We have a new toy in the Electric Workshop at COSI. It's called an electroscope.
On the 1898 side of Progress, you might happen upon our Electric Workshop Show (check your daily schedule for show times). The Electric Workshop is one of COSI's hidden gems, a live demonstration all about the history (and future) of electricity. You can become an electric generator, make real lightning with our Wimshurst machine, and discover the mysterious power of a new kind of energy called radio waves.
Now we've added an antique electroscope to help reveal one of science's great discoveries: the entire universe is electrical. With the electroscope we discover the effect of separating electric charge.
But there's a further story to be told. The electroscope lies at the heart of another mystery of science – one that, believe it or not, we still haven't solved even in 2013.
Most electroscopes, like the one in Progress, use a metal leaf to sense electric charge. When the leaf gains an electric charge, it stands up. When it loses that charge, the leaf falls again. Very soon after the invention of the electroscope, scientists realized that every electroscope, no matter where it was placed or how it was protected, slowly lost its electric charge.
No one could say what mysterious force was causing the electroscope's leaves to fall. Whatever it was, it was incredibly powerful, able to pass through seawater, lead walls, or any other protection anyone put in its path.
Some thought the culprit must be invisible radiation from the ground. In 1912 a scientist named Victor Hess decided to test this idea by taking an improved electroscope for a ride in a high-altitude balloon. When Hess performed the experiment, he found that the rate of discharge didn't go down, as expected. Instead, the rate went up!
Hess had discovered "cosmic rays," invisible radiation coming not from Earth, but from the deepest reaches of outer space. These rays (really incredibly fast particles) are everywhere, passing through our bodies every moment of every day. Here on the surface, some of the rays are absorbed by the atmosphere, but high in the sky (and in deep space) the cosmic rays are stronger still.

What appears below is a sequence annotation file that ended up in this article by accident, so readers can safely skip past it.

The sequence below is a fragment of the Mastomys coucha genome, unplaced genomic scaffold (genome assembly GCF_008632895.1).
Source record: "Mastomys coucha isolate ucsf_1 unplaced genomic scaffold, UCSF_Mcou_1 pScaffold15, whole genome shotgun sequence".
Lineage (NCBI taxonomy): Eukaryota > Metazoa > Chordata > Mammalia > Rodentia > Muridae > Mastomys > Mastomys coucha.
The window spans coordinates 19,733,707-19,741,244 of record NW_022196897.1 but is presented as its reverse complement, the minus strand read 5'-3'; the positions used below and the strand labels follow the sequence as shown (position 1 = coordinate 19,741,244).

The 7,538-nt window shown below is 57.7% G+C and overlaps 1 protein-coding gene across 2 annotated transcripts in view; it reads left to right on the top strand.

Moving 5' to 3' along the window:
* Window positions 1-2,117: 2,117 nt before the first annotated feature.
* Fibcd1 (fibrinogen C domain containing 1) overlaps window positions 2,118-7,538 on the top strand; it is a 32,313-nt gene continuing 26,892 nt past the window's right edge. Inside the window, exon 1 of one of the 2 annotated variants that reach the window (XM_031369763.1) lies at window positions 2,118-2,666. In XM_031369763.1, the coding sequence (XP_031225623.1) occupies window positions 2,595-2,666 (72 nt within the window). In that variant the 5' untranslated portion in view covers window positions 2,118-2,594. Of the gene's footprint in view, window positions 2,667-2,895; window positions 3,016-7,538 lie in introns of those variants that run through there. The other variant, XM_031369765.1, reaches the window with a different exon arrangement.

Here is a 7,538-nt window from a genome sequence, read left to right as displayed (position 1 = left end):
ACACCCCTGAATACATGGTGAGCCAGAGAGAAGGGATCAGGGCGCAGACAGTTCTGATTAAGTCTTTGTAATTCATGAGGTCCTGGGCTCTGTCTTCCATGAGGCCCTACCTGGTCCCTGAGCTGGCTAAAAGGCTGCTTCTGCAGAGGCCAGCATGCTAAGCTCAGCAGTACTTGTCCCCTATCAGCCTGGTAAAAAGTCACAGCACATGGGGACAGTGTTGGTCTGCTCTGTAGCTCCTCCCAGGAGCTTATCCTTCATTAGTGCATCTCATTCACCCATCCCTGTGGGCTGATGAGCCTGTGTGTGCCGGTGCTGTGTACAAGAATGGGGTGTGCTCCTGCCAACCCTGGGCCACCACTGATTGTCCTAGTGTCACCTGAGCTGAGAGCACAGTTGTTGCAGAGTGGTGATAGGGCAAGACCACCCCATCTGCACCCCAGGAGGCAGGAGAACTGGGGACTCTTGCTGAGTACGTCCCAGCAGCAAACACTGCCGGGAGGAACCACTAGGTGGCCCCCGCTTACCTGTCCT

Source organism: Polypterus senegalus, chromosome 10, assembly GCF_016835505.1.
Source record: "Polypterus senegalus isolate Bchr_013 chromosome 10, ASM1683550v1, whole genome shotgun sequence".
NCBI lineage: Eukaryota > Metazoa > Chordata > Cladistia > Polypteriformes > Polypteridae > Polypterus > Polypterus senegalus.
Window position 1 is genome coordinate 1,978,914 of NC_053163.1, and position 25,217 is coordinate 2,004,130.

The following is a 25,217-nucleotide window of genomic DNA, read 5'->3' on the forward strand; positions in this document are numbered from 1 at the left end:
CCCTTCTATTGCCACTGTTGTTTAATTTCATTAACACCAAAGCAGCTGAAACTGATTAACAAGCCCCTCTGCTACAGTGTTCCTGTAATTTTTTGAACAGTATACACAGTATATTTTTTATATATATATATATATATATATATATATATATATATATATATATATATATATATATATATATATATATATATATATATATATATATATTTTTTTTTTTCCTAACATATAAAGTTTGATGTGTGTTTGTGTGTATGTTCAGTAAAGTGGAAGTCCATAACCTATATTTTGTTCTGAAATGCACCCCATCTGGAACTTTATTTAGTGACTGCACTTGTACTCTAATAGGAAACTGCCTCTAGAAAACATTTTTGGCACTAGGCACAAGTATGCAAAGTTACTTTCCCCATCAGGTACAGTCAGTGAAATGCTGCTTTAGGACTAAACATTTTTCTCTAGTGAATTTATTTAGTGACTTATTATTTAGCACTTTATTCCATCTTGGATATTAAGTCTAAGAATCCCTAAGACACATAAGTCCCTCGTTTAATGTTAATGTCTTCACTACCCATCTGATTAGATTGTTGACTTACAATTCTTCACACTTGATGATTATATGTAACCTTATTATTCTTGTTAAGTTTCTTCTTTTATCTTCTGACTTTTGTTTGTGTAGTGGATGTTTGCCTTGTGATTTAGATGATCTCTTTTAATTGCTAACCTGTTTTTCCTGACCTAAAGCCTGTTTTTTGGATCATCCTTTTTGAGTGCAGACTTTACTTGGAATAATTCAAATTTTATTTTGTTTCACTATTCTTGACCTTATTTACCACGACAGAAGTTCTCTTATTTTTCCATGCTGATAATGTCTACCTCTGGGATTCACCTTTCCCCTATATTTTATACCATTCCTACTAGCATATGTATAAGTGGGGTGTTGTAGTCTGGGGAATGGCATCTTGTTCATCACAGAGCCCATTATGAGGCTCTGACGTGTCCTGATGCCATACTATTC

For a hundred years now, scientists have studied cosmic rays, exploring the various astronomical events – supernovas, black holes, colliding stars – that might produce these super-fast particles. Now results from an experiment called the Alpha Magnetic Spectrometer (AMS) are suggesting a new, even more mysterious, source for cosmic rays.
The AMS is attached to the International Space Station, allowing it to capture cosmic rays without the interference of Earth's atmosphere. The scientists studying the results of the AMS experiment are looking for evidence that some cosmic rays are produced by – ready for this? – dark matter.
We know that dark matter exists. We also know that it makes up around 80% of all the matter in the universe. But we have no idea what it is. It's pretty amazing, here in the 21st century we still don't know what makes up most of the universe. Maybe more amazing, though, is how the deepest mysteries often begin with the simplest experiments.
Wouldn't it be incredible if the solution to the secret of dark matter begins with the slowly falling leaves of a simple electroscope, just like the one you might encounter on the streets of 1898 Progress?
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